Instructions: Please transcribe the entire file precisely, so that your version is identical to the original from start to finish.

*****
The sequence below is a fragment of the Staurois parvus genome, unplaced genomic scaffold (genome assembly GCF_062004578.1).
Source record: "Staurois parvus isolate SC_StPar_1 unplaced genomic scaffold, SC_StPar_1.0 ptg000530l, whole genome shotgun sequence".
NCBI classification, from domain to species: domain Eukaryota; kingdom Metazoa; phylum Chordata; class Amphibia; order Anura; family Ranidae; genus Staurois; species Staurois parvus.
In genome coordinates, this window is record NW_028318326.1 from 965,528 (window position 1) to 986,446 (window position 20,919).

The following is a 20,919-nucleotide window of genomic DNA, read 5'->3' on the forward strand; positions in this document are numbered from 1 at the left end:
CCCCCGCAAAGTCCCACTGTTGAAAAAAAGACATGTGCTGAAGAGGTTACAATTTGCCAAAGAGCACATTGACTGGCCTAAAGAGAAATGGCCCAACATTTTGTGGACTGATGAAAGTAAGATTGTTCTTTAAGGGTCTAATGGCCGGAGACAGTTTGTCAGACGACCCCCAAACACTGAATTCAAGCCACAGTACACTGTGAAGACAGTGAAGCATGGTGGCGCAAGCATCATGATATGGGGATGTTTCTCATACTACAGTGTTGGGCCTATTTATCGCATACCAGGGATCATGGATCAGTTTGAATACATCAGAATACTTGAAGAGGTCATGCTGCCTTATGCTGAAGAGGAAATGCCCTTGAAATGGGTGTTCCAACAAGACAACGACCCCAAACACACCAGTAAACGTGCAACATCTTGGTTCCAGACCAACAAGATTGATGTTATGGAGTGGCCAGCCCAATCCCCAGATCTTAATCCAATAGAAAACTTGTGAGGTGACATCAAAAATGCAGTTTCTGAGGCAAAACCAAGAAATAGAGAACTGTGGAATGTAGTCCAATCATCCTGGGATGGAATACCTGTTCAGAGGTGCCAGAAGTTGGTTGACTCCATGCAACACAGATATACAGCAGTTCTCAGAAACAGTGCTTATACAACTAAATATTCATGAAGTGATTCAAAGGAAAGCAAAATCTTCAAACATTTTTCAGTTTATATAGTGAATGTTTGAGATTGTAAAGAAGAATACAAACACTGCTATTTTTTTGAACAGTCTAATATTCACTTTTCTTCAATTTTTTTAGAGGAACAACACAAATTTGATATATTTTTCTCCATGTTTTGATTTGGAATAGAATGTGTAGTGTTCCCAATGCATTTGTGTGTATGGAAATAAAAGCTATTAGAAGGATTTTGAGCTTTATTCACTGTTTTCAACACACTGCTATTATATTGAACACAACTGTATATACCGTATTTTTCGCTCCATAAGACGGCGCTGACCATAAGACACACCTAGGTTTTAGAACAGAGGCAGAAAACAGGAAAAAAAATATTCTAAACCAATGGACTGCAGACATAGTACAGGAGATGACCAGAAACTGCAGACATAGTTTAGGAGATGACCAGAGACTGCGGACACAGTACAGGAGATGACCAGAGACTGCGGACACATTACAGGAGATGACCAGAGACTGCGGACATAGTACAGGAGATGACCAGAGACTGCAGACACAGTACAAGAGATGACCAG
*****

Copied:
The sequence below is a fragment of the Staurois parvus genome, unplaced genomic scaffold (genome assembly GCF_062004578.1).
Source record: "Staurois parvus isolate SC_StPar_1 unplaced genomic scaffold, SC_StPar_1.0 ptg000530l, whole genome shotgun sequence".
NCBI classification, from domain to species: domain Eukaryota; kingdom Metazoa; phylum Chordata; class Amphibia; order Anura; family Ranidae; genus Staurois; species Staurois parvus.
In genome coordinates, this window is record NW_028318326.1 from 965,528 (window position 1) to 986,446 (window position 20,919).

The following is a 20,919-nucleotide window of genomic DNA, read 5'->3' on the forward strand; positions in this document are numbered from 1 at the left end:
CCCCCGCAAAGTCCCACTGTTGAAAAAAAGACATGTGCTGAAGAGGTTACAATTTGCCAAAGAGCACATTGACTGGCCTAAAGAGAAATGGCCCAACATTTTGTGGACTGATGAAAGTAAGATTGTTCTTTAAGGGTCTAATGGCCGGAGACAGTTTGTCAGACGACCCCCAAACACTGAATTCAAGCCACAGTACACTGTGAAGACAGTGAAGCATGGTGGCGCAAGCATCATGATATGGGGATGTTTCTCATACTACAGTGTTGGGCCTATTTATCGCATACCAGGGATCATGGATCAGTTTGAATACATCAGAATACTTGAAGAGGTCATGCTGCCTTATGCTGAAGAGGAAATGCCCTTGAAATGGGTGTTCCAACAAGACAACGACCCCAAACACACCAGTAAACGTGCAACATCTTGGTTCCAGACCAACAAGATTGATGTTATGGAGTGGCCAGCCCAATCCCCAGATCTTAATCCAATAGAAAACTTGTGAGGTGACATCAAAAATGCAGTTTCTGAGGCAAAACCAAGAAATAGAGAACTGTGGAATGTAGTCCAATCATCCTGGGATGGAATACCTGTTCAGAGGTGCCAGAAGTTGGTTGACTCCATGCAACACAGATATACAGCAGTTCTCAGAAACAGTGCTTATACAACTAAATATTCATGAAGTGATTCAAAGGAAAGCAAAATCTTCAAACATTTTTCAGTTTATATAGTGAATGTTTGAGATTGTAAAGAAGAATACAAACACTGCTATTTTTTTGAACAGTCTAATATTCACTTTTCTTCAATTTTTTTAGAGGAACAACACAAATTTGATATATTTTTCTCCATGTTTTGATTTGGAATAGAATGTGTAGTGTTCCCAATGCATTTGTGTGTATGGAAATAAAAGCTATTAGAAGGATTTTGAGCTTTATTCACTGTTTTCAACACACTGCTATTATATTGAACACAACTGTATATACCGTATTTTTCGCTCCATAAGACGGCGCTGACCATAAGACACACCTAGGTTTTAGAACAGAGGCAGAAAACAGGAAAAAAAATATTCTAAACCAATGGACTGCAGACATAGTACAGGAGATGACCAGAAACTGCAGACATAGTTTAGGAGATGACCAGAGACTGCGGACACAGTACAGGAGATGACCAGAGACTGCGGACACATTACAGGAGATGACCAGAGACTGCGGACATAGTACAGGAGATGACCAGAGACTGCAGACACAGTACAAGAGATGACCAG